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SYFY WIRE Captain Marvel

Development: Captain Marvel skips Netflix for Disney+; Fox orders AI thriller; more

By Christian Long
Brie Larson as Captain Marvel

Disney CEO Bob Iger confirmed earlier that Captain Marvel would not be available on Netflix at any point. According to Deadline, the studio will want to keep the streaming rights for itself  This marks the beginning of the era where the House of Mouse will be trying to keep all its properties under one roof, including its upcoming streaming platform Disney+

"What we’re basically trying to do here is invest in our future," Iger explained, saying that this is "all designed so that long-term this business will become an important part of Disney’s bottom line." 

The decision, however, will be a costly one. CFO Christine McCarthy said the loss of Netflix throughout 2019 could eat into their overall profit margin by about $150 million. 

Still, Iger referenced the old 'spend money to make money' argument, calling it "the equivalent of deploying capital to build out our theme parks." Considering Disney made a whopping $15 billion (!) last year, it seems like a drop in the bucket, honestly. 

Next up, two movie studios have rebranded as one. Per Variety, both MGM and Annapurna Pictures will now, collectively, be known as United Artists Releasing. The United Artist label will turn 100 this year, and MGM has long owned the rights to the studio. 

The upcoming release slates for both studios will be unaffected, as they're still planning on putting out the still-untitled Bond 25 and the Child's Play reboot, among others.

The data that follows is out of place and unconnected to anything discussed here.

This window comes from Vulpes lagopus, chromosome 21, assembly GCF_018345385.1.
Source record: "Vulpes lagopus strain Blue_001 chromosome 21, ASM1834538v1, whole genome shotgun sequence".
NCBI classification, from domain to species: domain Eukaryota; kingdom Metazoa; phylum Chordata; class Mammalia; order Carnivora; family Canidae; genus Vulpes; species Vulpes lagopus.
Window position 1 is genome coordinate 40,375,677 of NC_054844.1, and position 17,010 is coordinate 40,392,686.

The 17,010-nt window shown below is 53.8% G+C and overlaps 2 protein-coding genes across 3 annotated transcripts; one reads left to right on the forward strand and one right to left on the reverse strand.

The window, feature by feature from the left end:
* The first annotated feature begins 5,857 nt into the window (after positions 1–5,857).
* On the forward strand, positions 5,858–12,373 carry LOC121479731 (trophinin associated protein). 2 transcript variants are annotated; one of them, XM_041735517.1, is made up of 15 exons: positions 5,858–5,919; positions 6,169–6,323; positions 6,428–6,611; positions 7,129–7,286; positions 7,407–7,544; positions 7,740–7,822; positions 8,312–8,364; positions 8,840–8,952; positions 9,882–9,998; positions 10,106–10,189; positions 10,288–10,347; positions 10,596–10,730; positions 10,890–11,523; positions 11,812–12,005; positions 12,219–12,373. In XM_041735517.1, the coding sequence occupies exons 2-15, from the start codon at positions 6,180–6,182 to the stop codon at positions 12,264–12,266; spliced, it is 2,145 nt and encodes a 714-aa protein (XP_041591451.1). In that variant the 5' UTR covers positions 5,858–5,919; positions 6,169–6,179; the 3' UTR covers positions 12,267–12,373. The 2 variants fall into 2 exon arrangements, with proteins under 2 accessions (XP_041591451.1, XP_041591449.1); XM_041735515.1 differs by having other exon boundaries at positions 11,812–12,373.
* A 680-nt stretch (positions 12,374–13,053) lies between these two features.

"I could not be more excited to have the opportunity to expand this releasing venture under the iconic banner that is United Artists," said Annapurna CEO Megan Ellison. MGM Motion Picture Group president Jonathan Glickman echoed the sentiment, saying that "our joint venture was founded around the same principle as its namesake: to help filmmakers maintain financial and artistic control."

(via Variety)

Finally, Fox has ordered a new pilot rooted in modern-day AI research. Deadline reports that the network has ordered the pilot neXT, which was written by American Horror Story producer Manny Coto. 

Of course, the series will go Skynet, as the brilliant, paranoid main character joins a Homeland Cybersecurity Agent to stop a rogue AI with the ability to continuously improve itself. This rogue AI also proves to be a threat to all humanity, which is to be expected. 

As of now, there's no official premiere date for neXT, but we'll keep you posted. 

(via Deadline)